- Who is the narrator in this chapter?
- Why does this narrator’s account open with such detailed attention to his personal family history (parents and Elizabeth, as well as best friend Henry Clerval)–what does he seem to want to stress about his background, and why?
- The narrator explains his chance fascination with alchemy (as his initial fateful motivation to enter the physical sciences, here called “natural philosophy” and signified by the writers Cornelius Agrippa, Paracelsus, Albertus Magnus). Why could that initial interest in alchemy be important to the main themes of the novel?
- Notice the narrator’s passing statements about his interest in “glory” and in distinguishing himself, and his pride in his various accomplishments at a young age and in his youth.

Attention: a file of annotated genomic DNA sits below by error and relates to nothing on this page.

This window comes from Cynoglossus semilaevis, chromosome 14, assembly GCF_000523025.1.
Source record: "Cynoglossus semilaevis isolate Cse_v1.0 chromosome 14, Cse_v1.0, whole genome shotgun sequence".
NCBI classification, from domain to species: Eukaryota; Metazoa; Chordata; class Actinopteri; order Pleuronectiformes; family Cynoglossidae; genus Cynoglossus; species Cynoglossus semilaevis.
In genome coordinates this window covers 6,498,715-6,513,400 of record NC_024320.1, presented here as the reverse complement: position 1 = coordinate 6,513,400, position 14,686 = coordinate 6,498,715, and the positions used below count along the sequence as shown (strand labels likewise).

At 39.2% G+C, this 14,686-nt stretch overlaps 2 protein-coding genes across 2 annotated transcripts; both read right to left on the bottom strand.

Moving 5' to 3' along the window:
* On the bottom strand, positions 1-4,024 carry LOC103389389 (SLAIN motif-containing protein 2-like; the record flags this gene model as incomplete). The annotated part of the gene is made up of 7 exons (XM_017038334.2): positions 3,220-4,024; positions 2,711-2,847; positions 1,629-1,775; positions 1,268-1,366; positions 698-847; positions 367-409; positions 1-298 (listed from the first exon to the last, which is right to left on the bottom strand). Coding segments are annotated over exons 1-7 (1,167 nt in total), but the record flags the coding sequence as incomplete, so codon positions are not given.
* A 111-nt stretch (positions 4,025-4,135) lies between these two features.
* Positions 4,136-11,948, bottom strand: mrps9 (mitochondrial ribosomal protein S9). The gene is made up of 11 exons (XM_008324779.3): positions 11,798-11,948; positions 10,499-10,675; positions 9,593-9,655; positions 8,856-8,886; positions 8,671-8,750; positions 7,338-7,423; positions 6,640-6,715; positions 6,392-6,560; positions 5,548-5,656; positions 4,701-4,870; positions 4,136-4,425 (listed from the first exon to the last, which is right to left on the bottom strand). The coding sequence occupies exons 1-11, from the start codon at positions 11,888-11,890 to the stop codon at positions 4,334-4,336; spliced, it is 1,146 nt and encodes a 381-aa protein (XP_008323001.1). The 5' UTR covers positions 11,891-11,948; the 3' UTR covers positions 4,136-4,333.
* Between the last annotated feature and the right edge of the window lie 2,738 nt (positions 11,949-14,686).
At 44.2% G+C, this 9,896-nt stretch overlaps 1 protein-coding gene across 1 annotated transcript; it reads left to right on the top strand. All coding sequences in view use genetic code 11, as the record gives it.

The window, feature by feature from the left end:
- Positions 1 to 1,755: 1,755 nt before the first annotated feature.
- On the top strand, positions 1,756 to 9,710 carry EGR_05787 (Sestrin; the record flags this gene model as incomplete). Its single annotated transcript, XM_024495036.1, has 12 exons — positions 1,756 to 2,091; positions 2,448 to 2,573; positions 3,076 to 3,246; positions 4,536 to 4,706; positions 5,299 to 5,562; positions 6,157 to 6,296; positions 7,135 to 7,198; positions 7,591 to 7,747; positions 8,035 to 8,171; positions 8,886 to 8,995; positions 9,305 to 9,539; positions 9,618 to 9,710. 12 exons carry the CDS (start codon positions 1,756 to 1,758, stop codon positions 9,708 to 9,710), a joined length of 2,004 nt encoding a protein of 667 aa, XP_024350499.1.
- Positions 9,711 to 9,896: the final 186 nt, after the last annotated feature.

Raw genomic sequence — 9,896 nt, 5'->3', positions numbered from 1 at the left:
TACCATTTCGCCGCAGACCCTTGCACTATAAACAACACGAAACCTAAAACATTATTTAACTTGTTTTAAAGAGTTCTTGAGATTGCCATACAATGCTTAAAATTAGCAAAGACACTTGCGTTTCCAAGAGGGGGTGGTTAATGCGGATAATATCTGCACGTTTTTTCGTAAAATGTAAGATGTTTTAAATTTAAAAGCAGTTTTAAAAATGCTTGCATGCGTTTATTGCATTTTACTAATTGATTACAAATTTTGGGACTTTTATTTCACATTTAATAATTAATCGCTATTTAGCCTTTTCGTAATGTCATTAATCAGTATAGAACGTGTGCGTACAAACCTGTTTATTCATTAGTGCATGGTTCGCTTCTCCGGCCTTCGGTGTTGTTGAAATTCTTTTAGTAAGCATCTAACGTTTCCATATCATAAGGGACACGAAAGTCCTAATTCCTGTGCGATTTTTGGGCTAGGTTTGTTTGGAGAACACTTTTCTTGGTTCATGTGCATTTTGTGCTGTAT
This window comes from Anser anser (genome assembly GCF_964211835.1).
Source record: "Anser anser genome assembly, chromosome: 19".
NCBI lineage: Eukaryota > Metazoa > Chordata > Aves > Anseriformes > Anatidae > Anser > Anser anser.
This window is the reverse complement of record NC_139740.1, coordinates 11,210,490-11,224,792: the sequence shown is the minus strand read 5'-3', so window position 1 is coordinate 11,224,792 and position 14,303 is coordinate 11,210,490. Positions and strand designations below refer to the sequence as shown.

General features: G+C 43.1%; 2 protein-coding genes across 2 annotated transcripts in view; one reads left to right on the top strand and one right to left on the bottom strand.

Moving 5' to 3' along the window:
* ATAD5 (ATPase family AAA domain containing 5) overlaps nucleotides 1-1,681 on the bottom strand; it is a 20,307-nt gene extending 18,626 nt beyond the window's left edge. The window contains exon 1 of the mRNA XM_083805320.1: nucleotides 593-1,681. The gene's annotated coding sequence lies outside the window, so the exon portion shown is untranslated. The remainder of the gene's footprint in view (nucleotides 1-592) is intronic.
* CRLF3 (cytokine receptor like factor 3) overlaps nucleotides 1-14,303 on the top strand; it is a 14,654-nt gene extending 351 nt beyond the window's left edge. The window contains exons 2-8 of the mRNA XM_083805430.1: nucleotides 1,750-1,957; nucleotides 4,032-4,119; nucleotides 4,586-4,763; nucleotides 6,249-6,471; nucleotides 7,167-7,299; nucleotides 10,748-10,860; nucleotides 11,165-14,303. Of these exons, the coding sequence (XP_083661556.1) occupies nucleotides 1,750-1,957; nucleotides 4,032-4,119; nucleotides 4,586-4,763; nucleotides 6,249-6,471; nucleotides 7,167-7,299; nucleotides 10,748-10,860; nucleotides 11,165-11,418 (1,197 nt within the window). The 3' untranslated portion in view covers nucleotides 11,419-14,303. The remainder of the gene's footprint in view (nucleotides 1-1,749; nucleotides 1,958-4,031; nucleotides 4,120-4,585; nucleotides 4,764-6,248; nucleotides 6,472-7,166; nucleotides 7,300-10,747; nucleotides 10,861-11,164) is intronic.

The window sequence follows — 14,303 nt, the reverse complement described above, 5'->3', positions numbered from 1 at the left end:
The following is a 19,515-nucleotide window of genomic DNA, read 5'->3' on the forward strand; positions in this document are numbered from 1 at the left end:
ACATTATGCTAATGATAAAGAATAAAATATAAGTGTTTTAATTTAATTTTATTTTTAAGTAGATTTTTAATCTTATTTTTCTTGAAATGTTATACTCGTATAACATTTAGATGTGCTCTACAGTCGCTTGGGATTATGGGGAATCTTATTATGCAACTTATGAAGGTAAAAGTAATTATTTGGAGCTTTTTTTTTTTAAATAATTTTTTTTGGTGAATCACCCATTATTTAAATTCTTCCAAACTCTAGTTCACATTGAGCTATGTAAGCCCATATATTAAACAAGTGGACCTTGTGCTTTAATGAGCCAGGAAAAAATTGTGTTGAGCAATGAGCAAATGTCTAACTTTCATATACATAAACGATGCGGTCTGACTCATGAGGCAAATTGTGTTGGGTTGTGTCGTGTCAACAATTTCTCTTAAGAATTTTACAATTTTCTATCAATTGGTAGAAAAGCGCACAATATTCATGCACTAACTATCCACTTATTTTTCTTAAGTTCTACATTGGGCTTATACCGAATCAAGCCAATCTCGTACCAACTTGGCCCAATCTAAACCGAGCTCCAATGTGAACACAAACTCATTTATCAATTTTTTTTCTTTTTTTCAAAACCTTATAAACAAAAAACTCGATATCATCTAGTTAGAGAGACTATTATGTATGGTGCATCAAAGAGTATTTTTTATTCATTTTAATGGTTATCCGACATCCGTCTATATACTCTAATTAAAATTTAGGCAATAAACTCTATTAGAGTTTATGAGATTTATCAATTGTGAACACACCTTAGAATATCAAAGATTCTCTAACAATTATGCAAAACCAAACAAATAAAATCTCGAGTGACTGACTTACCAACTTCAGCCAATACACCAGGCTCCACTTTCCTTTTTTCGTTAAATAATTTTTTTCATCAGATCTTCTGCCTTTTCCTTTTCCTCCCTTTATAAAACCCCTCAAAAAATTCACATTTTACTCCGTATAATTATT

- Thunderstorm, lightning, effects of electricity are all linked to galvanism, a late-17th-century body of scientific experiments (“cutting-edge” science at the time of Shelley’s writing of the novel) that will become important later in the text.
Important quotes to consider in this chapter:
“No creature could have more tender parents than mine.” – “No youth could have passed more happily than mine.” – “Such was our domestic circle, from which care and pain seemed for ever banished.”
“The world was to me a secret, which I desired to discover.” – “[O]ur family was not scientifical, and I had not attended any of the lectures given at the schools of Geneva. My dreams were therefore undisturbed by reality, and I entered with the greatest diligence into the search of the philosopher’s stone and the elixir of life. […] what glory would attend the discovery, if I could banish disease from the human frame, and render man invulnerable to any but a violent death!”